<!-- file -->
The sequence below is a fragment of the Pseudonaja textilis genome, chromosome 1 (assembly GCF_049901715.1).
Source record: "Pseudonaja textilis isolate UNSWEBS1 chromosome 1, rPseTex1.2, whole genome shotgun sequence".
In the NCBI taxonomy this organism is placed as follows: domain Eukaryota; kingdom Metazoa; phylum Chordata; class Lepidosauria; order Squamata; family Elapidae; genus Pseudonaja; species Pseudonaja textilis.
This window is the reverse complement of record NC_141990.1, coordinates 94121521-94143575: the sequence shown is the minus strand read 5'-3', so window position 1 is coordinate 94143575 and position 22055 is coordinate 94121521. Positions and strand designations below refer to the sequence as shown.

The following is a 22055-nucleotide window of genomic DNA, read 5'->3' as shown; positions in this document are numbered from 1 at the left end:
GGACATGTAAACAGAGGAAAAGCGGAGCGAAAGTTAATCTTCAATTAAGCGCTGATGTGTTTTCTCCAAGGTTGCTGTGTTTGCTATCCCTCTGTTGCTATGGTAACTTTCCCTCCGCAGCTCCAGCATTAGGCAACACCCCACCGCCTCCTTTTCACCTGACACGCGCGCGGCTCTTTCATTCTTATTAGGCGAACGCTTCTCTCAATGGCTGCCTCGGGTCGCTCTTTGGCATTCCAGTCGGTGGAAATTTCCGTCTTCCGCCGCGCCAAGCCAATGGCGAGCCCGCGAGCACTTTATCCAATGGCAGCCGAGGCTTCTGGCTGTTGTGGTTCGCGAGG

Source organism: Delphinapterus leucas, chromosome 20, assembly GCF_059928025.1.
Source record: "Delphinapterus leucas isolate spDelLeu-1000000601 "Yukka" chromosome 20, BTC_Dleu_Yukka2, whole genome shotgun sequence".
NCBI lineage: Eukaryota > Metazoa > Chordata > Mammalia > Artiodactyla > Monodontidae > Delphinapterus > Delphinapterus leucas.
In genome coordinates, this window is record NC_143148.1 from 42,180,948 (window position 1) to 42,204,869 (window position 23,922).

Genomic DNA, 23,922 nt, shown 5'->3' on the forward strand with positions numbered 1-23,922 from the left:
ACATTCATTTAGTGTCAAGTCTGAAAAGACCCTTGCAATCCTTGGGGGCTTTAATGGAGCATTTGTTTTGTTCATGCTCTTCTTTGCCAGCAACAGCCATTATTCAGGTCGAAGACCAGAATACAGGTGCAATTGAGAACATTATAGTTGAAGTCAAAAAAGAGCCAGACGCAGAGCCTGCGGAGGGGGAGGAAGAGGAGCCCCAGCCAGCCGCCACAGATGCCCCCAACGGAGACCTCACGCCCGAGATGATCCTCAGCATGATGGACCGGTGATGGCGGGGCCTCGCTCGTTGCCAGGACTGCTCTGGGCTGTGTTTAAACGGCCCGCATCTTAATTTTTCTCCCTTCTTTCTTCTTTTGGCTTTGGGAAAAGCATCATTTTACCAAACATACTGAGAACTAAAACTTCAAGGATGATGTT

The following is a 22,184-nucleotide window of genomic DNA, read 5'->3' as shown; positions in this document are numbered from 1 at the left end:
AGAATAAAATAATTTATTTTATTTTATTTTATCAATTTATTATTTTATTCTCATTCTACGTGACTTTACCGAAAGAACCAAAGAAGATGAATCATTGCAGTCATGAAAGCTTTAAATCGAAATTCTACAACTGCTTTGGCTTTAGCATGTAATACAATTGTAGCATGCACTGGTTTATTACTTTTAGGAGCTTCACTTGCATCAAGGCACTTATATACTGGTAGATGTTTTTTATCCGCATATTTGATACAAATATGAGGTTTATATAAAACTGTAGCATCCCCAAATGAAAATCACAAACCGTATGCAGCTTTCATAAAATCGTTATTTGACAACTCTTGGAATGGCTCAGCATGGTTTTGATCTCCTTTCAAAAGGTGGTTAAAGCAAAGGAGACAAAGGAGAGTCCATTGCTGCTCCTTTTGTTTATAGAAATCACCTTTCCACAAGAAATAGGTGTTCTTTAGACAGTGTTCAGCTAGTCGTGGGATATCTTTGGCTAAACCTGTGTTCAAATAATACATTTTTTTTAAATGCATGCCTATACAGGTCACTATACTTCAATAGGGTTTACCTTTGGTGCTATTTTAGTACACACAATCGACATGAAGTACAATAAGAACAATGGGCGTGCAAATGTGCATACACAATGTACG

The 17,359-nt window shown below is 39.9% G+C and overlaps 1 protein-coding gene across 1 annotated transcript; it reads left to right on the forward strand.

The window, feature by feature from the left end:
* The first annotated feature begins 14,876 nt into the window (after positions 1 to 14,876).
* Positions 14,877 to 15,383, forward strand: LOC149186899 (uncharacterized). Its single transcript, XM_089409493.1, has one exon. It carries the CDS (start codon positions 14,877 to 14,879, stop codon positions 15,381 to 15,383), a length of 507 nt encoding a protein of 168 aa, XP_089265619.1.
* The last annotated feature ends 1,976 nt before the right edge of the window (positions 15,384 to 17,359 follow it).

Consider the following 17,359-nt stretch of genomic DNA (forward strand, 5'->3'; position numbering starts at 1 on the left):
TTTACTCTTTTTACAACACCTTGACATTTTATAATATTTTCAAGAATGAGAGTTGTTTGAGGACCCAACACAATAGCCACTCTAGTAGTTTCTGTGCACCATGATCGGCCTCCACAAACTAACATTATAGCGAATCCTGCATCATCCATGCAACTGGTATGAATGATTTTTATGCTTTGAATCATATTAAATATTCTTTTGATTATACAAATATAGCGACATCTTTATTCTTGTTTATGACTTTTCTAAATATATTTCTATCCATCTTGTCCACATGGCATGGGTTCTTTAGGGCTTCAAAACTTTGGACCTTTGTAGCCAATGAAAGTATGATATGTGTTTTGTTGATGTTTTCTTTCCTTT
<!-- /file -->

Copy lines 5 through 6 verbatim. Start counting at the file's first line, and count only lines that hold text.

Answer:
The following is a 22055-nucleotide window of genomic DNA, read 5'->3' as shown; positions in this document are numbered from 1 at the left end:
GGACATGTAAACAGAGGAAAAGCGGAGCGAAAGTTAATCTTCAATTAAGCGCTGATGTGTTTTCTCCAAGGTTGCTGTGTTTGCTATCCCTCTGTTGCTATGGTAACTTTCCCTCCGCAGCTCCAGCATTAGGCAACACCCCACCGCCTCCTTTTCACCTGACACGCGCGCGGCTCTTTCATTCTTATTAGGCGAACGCTTCTCTCAATGGCTGCCTCGGGTCGCTCTTTGGCATTCCAGTCGGTGGAAATTTCCGTCTTCCGCCGCGCCAAGCCAATGGCGAGCCCGCGAGCACTTTATCCAATGGCAGCCGAGGCTTCTGGCTGTTGTGGTTCGCGAGG